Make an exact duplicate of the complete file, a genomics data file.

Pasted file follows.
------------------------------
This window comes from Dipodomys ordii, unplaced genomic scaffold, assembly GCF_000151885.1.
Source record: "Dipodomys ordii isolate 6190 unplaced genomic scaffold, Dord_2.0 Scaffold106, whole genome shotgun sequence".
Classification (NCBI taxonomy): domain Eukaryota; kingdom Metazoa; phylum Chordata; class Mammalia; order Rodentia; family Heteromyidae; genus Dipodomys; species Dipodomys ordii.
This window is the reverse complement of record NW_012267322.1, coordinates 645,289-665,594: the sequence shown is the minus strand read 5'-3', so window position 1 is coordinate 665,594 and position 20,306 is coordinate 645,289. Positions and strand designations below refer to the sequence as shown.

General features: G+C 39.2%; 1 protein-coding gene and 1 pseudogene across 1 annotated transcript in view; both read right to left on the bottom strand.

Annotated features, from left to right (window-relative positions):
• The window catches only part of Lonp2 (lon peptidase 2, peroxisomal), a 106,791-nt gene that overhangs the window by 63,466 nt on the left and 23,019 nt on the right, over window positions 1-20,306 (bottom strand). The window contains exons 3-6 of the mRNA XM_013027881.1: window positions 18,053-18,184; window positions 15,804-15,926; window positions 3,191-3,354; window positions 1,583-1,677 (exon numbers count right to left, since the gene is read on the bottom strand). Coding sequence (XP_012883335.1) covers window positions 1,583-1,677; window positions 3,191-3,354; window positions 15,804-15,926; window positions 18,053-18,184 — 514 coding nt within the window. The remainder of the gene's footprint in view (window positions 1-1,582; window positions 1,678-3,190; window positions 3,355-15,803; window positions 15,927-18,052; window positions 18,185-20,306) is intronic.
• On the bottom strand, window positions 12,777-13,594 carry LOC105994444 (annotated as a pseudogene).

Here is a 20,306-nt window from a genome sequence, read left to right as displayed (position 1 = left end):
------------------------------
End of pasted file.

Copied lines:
This window comes from Dipodomys ordii, unplaced genomic scaffold, assembly GCF_000151885.1.
Source record: "Dipodomys ordii isolate 6190 unplaced genomic scaffold, Dord_2.0 Scaffold106, whole genome shotgun sequence".
Classification (NCBI taxonomy): domain Eukaryota; kingdom Metazoa; phylum Chordata; class Mammalia; order Rodentia; family Heteromyidae; genus Dipodomys; species Dipodomys ordii.
This window is the reverse complement of record NW_012267322.1, coordinates 645,289-665,594: the sequence shown is the minus strand read 5'-3', so window position 1 is coordinate 665,594 and position 20,306 is coordinate 645,289. Positions and strand designations below refer to the sequence as shown.

General features: G+C 39.2%; 1 protein-coding gene and 1 pseudogene across 1 annotated transcript in view; both read right to left on the bottom strand.

Annotated features, from left to right (window-relative positions):
• The window catches only part of Lonp2 (lon peptidase 2, peroxisomal), a 106,791-nt gene that overhangs the window by 63,466 nt on the left and 23,019 nt on the right, over window positions 1-20,306 (bottom strand). The window contains exons 3-6 of the mRNA XM_013027881.1: window positions 18,053-18,184; window positions 15,804-15,926; window positions 3,191-3,354; window positions 1,583-1,677 (exon numbers count right to left, since the gene is read on the bottom strand). Coding sequence (XP_012883335.1) covers window positions 1,583-1,677; window positions 3,191-3,354; window positions 15,804-15,926; window positions 18,053-18,184 — 514 coding nt within the window. The remainder of the gene's footprint in view (window positions 1-1,582; window positions 1,678-3,190; window positions 3,355-15,803; window positions 15,927-18,052; window positions 18,185-20,306) is intronic.
• On the bottom strand, window positions 12,777-13,594 carry LOC105994444 (annotated as a pseudogene).

Here is a 20,306-nt window from a genome sequence, read left to right as displayed (position 1 = left end):